By Tim Redmond
I sat next to Sup. David Campos Saturday at the celebration of Sue Hestor’s 70th birthday, and at one point he looked over at me and said: “Wow, what a great history lesson.”
Yep: People told stories about Hestor’s life (she was born on the East Coast, but conceived in SF while her dad was in the Navy, she read all the Nancy Drew books before she was nine) and reminded us that she has been the most dedicated, selfless lawyer for the San Francisco urban environment in the past 40 years.
They also reminded us what that has meant.
I’ve known Sue since 1982, when I first started writing about San Francisco politics and planning. She was, and is, what the journalist group Media Alliance once called an “utterly reliable source:” With Sue, you get no spin, no selective facts. You get the straight story, you don’t always get it politely – and if you write it wrong, you hear about it. She is driven: I remember a day, long before cell phones, when she called me about five times at 7am (willfully refusing to accept that I am so not a morning person that I would never be awake at that hour) and the last message she left on my answering machine said: “Tim, you simply have to give me your girlfriend’s phone number, because you obviously aren’t at home and something important is happening and I need to be able to reach you.”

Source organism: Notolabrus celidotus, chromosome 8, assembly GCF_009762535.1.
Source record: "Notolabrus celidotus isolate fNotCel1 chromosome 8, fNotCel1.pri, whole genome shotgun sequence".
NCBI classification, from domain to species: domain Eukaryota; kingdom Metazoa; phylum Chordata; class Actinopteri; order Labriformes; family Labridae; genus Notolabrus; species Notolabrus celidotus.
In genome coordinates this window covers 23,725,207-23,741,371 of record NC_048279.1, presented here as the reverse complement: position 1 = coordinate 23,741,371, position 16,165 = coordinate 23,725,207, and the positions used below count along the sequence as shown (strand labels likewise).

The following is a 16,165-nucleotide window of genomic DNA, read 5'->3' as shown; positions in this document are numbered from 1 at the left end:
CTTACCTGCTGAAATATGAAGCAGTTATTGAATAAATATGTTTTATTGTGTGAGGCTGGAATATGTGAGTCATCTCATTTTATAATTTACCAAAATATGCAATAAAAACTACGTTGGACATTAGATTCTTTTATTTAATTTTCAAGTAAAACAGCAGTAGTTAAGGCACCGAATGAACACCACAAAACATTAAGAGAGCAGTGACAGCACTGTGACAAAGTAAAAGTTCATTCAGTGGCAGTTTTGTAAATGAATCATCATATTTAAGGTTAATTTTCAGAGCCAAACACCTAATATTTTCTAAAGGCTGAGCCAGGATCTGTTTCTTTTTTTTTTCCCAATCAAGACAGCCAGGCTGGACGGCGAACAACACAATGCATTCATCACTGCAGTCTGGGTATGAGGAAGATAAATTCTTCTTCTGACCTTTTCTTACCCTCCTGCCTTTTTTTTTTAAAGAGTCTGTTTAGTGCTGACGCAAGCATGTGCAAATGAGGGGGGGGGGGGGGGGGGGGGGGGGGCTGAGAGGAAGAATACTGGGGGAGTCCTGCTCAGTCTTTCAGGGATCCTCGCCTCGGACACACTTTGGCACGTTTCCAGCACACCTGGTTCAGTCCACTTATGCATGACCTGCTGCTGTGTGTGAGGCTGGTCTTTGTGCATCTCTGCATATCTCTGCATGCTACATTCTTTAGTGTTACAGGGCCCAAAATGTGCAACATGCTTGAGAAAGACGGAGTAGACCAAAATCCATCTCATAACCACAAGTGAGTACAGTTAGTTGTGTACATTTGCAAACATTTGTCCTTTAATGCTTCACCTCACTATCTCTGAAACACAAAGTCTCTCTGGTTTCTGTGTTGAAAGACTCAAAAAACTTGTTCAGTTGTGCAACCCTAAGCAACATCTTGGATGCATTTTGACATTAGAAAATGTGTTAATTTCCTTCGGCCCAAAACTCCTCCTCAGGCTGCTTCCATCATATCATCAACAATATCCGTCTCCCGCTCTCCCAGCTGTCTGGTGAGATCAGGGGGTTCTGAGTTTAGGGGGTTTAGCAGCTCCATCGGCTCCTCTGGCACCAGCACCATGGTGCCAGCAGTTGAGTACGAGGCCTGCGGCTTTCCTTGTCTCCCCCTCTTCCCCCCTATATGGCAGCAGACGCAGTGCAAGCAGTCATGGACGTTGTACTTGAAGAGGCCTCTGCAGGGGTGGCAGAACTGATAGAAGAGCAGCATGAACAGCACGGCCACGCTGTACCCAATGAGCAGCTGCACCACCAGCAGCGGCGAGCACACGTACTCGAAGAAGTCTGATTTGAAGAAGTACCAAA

I’ve slept through her phone calls, but if I’m awake I’ve never ignored one: She knows more about land-use policy and politics than anyone alive in this city – and after 31 years as a reporter, I can’t think of a single time she’s been wrong. (more after the jump)